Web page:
Translation Techniques for the Professional Translator

Most professional translators use a raft of translation techniques without really thinking about them. Translation techniques are a little like the use of grammar.  A child learns the grammar of their own native language by a gradual process and doesn’t have to think every time he or she speaks.

This changes when someone learns another language for the first time. The different grammar rules then force the language learner to learn the grammar in a less intuitive way. The translator picks up the sorts of translation techniques described below in a way that is more or less as intuitive as the native grammar learner and probably isn’t even aware of the descript[tors given to the techniques they commonly use.

 Translation Techniques

Translation techniques can be divided fairly neatly into two main groups: direct translation techniques and indirect or oblique techniques. The choice of techniques depends a lot on the language pairing. Some language pairs lend themselves more to direct translation and other pairs lend themselves more to indirect techniques.

Most professional translators concentrate on a particular language pair, although there may be a small percentage who are perfectly capable of translating two or more language pairs. Whatever the pair chosen, it is likely that the successful translator has a good understanding of both cultures in which the languages he or she works with are embedded. The translation techniques relate to the culture and the history of the evolution of a language.

Direct Translation Techniques

Literal translation can be used when languages use the same syntax or grammar so that a translation is a word for word replacement. This is the system which most free translation tools tend to use, although they are getting more sophisticated. In most cases, literal translation doesn’t work all the time and in many language pairs it might not work at all. For example, a Spanish to English (or vice versa) sentence translation could work with some sentences, but not with others. The same sentence that can be literally translated from Spanish to English may not be literally translated from Spanish to German.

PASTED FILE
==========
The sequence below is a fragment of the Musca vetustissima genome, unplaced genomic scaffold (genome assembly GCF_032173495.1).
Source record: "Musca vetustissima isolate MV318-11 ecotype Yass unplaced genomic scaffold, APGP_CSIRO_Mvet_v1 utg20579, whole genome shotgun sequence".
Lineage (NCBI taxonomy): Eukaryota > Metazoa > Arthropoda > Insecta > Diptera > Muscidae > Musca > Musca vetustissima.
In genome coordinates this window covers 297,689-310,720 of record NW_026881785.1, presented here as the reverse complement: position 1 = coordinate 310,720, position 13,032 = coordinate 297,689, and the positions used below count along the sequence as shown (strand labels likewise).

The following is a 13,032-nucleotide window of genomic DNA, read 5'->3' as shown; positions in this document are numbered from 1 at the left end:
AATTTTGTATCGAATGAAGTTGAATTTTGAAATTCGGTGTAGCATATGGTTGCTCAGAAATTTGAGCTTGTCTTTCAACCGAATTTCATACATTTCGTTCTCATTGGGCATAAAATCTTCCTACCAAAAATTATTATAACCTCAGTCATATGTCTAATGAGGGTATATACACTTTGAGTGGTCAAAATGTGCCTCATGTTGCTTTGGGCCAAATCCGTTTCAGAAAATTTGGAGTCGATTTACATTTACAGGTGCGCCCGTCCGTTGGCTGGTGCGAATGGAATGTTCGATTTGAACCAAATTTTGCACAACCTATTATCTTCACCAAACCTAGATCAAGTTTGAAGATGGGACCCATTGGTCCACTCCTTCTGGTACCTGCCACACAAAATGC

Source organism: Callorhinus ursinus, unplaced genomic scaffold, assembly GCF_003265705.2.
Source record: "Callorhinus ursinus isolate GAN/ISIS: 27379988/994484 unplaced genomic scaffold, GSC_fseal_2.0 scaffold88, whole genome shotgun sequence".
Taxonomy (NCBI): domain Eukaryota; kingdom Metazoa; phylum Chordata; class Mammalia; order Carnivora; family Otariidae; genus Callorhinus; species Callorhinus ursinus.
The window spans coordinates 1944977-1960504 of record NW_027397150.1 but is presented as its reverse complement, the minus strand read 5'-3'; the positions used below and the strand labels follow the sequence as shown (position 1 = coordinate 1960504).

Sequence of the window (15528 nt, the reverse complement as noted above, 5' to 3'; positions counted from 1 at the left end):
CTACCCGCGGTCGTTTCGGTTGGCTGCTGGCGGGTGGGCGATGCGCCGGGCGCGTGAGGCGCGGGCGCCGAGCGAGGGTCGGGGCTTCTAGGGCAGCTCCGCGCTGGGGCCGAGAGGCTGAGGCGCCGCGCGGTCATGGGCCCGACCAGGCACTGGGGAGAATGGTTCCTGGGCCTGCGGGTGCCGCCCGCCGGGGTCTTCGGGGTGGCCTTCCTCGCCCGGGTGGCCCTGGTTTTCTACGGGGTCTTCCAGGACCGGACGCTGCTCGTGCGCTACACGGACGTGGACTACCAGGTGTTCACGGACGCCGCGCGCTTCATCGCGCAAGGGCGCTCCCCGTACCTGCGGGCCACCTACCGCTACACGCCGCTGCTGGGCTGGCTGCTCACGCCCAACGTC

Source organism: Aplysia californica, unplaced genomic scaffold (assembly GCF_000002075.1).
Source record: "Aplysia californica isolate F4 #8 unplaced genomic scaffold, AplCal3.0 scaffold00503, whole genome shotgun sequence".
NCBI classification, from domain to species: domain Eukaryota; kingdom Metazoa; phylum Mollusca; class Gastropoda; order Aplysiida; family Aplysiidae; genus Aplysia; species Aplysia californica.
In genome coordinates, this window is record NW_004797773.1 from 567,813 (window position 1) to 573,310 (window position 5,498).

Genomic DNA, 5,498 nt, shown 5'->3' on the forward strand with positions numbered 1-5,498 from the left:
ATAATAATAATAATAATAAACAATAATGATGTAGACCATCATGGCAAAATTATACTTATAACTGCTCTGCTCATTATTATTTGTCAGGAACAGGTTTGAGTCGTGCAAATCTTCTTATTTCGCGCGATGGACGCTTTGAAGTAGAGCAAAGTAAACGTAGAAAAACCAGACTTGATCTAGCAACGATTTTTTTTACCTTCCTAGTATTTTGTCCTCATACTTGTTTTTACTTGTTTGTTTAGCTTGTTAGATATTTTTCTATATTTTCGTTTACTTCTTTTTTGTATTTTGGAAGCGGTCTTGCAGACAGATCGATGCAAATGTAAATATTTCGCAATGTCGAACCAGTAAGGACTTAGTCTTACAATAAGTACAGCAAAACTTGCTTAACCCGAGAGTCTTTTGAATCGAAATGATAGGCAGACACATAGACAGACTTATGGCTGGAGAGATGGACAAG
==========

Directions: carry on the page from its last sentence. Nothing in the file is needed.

Calque is the use of a phrase from another language and more or less translated word for word. There are many examples of calque, especially in translation fields that are relatively specialized, such as in legal, business, medical and scientific translation.

Two Simple Examples of Calque are:

● “Casa Blanca” in Spanish has been taken from the English “White House”
● “Beer Garden” in English has been taken from the German “Biergarten”

Borrowing words are those that have literally been taken from one language and used unchanged in another language. Borrowing has probably increased dramatically during the last century and the rate is probably increasing as many words are borrowed from emerging technological change. Borrowed French words like café, restaurant and resume have been around for a long time in English. Others like safari (from Kiswahili) are more recent.

Indirect or Oblique Translation Techniques

Indirect translation is probably more common than direct translation and is the reason why automated translation software that typically uses direct translation techniques becomes unstuck and gives rise to clumsy translation. The professional translator, grounded in the two languages of choice automatically uses one or another indirect translation technique, again depending on the language pair and how similar their syntax is.

Modulation is the use of different phrases to mean the same thing in the two languages translated. If the phrase was translated more literally, it would sound unnatural to the reader.

Transposition is the change of word order in a sentence. This is often something that can be so confusing for the adult learner of a new language. Transposition rules tend to be learned intuitively by the native speaker, but unless that person has learned another language the same way may be trapped when translating a new phrase for the first time using their own native language rules. A typical example is the order of adjective and noun. In English, the adjective always precedes the noun, whereas in France it usually (but not always) follows the noun.

Adaptation is used a lot in marketing translation. It is when a commonly used expression or phrase in one language just wouldn’t have any relevance in another language because the cultural context is missing. One example is a European trying to explain that a problem is like completing a jigsaw puzzle with the jigsaw pieces missing to a group of rural Africans. The words can be translated, but the concept of a jigsaw (and why on Earth any sane person would want to have one) may be totally absent in the rural African context.